3 Historical Facts You Didn't Know About Mill Valley

With its long history, there is so much more to Mill Valley than meets the eye.


With Its Long History, There Is So Much More to Mill Valley Than Meets the Eye. Here Are Three Historical Facts You Probably Didn’t Know About Mill Valley


Beat Poet Haven 

In the 1950s, the Beat poetry countermovement reacted to post-war life with exquisite language, and the beauty of Marin County was not lost on these innovative writers. Iconic Beat poets such as Jack Kerouac, Allen Ginsburg, Neal Cassady, and Gary Snyder called Mill Valley home. Snyder purchased a hilltop residence where he often hosted fellow poets, including Kerouac, and in the shadow of Mt. Tamalpais, these creators found inspiration and companionship. Although the homestead has since been demolished, some consider the spot to still house the ghosts of these brilliant poets. 

“Crookedest Railroad in the World” 

Until 1931, Mill Valley was home to the Mt. Tamalpais Scenic Railroad, which was considered to be the crookedest railroad in the world. The railway reached Muir Woods, bringing guests to the redwood forests with the added risk of motion sickness. After enduring 281 curves over eight miles on the ascending trip, guests were rewarded with breathtaking views of the Bay Area. The return trip went by much more smoothly—literally. The railway featured an iconic new invention called the gravity car that used the pull of gravity to bring guests down twelve miles of forested terrain like the longest rollercoaster ride ever. The railway operated between 1896 and 1931, but Muir Woods is still a popular nature retreat today—even without an adrenaline-filled train ride to the top.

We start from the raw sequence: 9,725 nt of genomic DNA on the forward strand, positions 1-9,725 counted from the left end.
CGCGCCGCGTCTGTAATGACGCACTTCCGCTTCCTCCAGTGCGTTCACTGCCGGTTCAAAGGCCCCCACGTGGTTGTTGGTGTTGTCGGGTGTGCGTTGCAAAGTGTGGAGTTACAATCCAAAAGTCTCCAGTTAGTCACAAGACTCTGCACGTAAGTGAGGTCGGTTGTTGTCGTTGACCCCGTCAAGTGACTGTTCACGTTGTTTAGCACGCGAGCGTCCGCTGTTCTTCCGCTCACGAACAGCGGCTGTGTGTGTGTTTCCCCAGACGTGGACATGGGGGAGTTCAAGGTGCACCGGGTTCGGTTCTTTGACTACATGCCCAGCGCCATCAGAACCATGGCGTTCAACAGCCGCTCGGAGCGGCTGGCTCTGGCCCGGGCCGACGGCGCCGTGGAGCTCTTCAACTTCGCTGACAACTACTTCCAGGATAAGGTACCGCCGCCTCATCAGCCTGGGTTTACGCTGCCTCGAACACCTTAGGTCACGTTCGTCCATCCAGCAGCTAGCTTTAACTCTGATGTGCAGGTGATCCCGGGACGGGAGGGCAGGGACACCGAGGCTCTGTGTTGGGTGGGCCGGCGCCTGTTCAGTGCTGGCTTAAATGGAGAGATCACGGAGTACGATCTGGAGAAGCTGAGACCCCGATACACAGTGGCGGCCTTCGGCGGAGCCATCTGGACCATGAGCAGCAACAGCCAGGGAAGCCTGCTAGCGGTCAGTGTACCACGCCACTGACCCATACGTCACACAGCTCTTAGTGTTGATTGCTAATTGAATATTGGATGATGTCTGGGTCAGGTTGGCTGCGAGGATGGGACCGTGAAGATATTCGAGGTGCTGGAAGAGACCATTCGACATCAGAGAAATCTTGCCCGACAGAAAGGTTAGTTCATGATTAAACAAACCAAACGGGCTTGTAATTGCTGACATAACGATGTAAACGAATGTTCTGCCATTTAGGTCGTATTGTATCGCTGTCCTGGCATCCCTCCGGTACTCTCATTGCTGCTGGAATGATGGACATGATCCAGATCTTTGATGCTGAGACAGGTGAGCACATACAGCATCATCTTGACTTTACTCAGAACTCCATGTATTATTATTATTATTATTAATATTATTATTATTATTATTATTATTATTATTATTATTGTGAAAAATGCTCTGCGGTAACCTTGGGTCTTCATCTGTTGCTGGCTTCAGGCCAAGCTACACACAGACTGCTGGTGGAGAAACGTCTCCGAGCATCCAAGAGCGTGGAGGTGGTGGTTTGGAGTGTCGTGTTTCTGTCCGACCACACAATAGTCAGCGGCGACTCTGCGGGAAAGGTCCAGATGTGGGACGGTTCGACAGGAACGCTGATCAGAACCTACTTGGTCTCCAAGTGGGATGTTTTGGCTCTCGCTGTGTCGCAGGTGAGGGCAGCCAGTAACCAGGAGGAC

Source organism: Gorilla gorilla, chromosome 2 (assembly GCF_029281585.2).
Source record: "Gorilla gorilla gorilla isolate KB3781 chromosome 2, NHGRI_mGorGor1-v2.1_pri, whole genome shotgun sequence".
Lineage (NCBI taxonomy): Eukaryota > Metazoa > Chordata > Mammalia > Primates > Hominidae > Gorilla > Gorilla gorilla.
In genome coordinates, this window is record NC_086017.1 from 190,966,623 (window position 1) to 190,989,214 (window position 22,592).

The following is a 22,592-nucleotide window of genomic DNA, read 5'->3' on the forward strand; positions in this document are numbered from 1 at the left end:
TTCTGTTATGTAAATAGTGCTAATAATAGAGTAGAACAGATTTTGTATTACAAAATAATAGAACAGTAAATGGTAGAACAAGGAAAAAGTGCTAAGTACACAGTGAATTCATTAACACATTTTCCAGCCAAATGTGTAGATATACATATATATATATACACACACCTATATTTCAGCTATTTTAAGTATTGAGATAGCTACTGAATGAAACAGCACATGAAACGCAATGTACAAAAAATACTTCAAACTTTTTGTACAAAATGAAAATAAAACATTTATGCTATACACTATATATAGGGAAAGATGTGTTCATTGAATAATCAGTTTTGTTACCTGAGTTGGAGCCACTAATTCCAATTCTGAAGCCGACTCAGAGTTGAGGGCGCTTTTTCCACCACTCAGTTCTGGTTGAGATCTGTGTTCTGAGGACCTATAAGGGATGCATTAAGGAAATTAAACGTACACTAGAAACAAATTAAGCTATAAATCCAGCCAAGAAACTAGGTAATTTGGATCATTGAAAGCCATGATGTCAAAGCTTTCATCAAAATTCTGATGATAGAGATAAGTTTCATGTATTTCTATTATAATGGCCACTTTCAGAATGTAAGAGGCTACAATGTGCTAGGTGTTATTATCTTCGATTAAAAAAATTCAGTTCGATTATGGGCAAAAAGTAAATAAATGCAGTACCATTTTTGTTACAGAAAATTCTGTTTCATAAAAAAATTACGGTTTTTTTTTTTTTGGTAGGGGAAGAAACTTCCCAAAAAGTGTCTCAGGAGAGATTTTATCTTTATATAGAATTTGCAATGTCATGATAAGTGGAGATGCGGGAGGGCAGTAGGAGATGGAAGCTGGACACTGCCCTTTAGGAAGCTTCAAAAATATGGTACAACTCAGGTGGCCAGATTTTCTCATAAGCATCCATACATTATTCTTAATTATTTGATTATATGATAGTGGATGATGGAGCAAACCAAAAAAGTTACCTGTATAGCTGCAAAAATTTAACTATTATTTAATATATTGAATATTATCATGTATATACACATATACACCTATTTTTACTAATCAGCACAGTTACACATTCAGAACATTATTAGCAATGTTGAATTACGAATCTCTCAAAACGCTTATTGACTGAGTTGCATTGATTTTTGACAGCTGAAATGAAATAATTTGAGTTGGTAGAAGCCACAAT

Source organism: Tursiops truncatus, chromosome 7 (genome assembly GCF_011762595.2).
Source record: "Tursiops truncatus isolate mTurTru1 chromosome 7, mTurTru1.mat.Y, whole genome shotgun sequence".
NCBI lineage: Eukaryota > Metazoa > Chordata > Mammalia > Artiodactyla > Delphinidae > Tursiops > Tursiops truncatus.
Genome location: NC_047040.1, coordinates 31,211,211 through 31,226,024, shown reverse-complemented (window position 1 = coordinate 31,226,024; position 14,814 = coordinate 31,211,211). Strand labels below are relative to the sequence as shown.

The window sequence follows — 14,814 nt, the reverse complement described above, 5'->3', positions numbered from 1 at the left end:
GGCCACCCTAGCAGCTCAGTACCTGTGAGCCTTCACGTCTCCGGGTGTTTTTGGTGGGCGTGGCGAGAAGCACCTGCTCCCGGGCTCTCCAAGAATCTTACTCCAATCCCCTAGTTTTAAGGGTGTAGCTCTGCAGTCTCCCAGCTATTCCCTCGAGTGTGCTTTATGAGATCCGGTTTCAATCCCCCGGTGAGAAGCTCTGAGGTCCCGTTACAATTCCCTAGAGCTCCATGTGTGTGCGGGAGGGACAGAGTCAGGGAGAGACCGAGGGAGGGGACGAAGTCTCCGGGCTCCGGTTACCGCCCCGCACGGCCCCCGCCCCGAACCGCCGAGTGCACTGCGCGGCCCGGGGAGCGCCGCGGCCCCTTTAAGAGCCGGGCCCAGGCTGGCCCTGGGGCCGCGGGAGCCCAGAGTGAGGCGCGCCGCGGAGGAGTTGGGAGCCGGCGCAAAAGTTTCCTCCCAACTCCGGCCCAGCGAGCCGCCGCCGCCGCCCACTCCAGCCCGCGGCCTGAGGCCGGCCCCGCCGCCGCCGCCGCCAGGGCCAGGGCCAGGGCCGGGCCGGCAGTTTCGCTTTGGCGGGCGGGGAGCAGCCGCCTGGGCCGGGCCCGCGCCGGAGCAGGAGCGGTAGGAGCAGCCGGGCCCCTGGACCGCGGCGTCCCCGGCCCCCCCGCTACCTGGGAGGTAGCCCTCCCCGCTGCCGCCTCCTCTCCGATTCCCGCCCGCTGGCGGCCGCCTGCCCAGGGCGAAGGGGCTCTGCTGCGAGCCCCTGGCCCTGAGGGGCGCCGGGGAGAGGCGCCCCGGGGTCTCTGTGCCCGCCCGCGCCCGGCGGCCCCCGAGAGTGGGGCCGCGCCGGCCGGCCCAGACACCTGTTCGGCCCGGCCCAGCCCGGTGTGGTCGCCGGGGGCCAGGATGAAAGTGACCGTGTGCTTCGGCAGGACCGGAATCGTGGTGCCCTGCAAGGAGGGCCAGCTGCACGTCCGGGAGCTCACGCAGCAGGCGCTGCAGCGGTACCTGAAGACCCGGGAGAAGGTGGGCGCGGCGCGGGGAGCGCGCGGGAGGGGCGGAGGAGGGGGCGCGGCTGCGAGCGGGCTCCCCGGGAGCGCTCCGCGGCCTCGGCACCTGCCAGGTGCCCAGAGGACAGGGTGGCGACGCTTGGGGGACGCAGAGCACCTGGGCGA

Coast Miwok Ancestry

Towering Mt. Tamalpais owes its name to the Coast Miwok, a tribe of indigenous people who inhabited Mill Valley as early as 6,000 years ago. In 1845, it was recorded that they called the mountain “támal pájiṣ” which translates approximately to “west hill.” As many as 5,000 of the Coast Miwok people once inhabited Mill Valley. That is, of course, until Spanish settlers brought diseases like smallpox to the area, which left them woefully defenseless and nearly destroyed their community. 
If you want to learn more about Marin County property and Mill Valley real estate for sale, I’m your girl. Reach out to me today and I’ll help you find the right neighborhood in Mill Valley for you. 

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